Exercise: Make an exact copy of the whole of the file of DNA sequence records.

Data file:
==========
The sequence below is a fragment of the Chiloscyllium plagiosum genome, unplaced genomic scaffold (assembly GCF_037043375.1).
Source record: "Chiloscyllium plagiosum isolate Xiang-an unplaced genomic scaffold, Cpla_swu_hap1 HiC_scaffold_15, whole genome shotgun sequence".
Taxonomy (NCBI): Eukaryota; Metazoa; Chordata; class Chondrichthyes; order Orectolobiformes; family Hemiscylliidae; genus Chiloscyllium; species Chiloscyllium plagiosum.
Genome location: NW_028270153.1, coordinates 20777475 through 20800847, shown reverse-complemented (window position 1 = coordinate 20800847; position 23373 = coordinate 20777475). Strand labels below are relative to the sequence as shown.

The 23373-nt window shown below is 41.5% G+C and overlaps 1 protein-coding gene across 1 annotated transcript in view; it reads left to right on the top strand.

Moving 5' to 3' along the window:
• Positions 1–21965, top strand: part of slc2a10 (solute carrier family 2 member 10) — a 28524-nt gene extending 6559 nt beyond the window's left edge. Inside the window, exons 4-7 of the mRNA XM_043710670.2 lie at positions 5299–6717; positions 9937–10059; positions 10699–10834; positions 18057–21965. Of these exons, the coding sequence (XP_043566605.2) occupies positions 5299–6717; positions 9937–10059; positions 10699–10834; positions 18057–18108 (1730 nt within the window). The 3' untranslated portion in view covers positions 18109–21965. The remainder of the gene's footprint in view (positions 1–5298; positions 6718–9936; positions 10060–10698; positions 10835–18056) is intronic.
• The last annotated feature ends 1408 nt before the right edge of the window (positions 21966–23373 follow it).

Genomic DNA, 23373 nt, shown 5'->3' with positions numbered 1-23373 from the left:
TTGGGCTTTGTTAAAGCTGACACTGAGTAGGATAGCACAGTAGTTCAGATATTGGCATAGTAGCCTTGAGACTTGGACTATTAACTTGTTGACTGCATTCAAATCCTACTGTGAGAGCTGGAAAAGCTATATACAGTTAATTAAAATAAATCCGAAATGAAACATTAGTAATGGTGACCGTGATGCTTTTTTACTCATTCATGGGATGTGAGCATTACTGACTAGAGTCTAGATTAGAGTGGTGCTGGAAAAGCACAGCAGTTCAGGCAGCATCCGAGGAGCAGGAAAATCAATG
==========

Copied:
The sequence below is a fragment of the Chiloscyllium plagiosum genome, unplaced genomic scaffold (assembly GCF_037043375.1).
Source record: "Chiloscyllium plagiosum isolate Xiang-an unplaced genomic scaffold, Cpla_swu_hap1 HiC_scaffold_15, whole genome shotgun sequence".
Taxonomy (NCBI): Eukaryota; Metazoa; Chordata; class Chondrichthyes; order Orectolobiformes; family Hemiscylliidae; genus Chiloscyllium; species Chiloscyllium plagiosum.
Genome location: NW_028270153.1, coordinates 20777475 through 20800847, shown reverse-complemented (window position 1 = coordinate 20800847; position 23373 = coordinate 20777475). Strand labels below are relative to the sequence as shown.

The 23373-nt window shown below is 41.5% G+C and overlaps 1 protein-coding gene across 1 annotated transcript in view; it reads left to right on the top strand.

Moving 5' to 3' along the window:
• Positions 1–21965, top strand: part of slc2a10 (solute carrier family 2 member 10) — a 28524-nt gene extending 6559 nt beyond the window's left edge. Inside the window, exons 4-7 of the mRNA XM_043710670.2 lie at positions 5299–6717; positions 9937–10059; positions 10699–10834; positions 18057–21965. Of these exons, the coding sequence (XP_043566605.2) occupies positions 5299–6717; positions 9937–10059; positions 10699–10834; positions 18057–18108 (1730 nt within the window). The 3' untranslated portion in view covers positions 18109–21965. The remainder of the gene's footprint in view (positions 1–5298; positions 6718–9936; positions 10060–10698; positions 10835–18056) is intronic.
• The last annotated feature ends 1408 nt before the right edge of the window (positions 21966–23373 follow it).

Genomic DNA, 23373 nt, shown 5'->3' with positions numbered 1-23373 from the left:
TTGGGCTTTGTTAAAGCTGACACTGAGTAGGATAGCACAGTAGTTCAGATATTGGCATAGTAGCCTTGAGACTTGGACTATTAACTTGTTGACTGCATTCAAATCCTACTGTGAGAGCTGGAAAAGCTATATACAGTTAATTAAAATAAATCCGAAATGAAACATTAGTAATGGTGACCGTGATGCTTTTTTACTCATTCATGGGATGTGAGCATTACTGACTAGAGTCTAGATTAGAGTGGTGCTGGAAAAGCACAGCAGTTCAGGCAGCATCCGAGGAGCAGGAAAATCAATG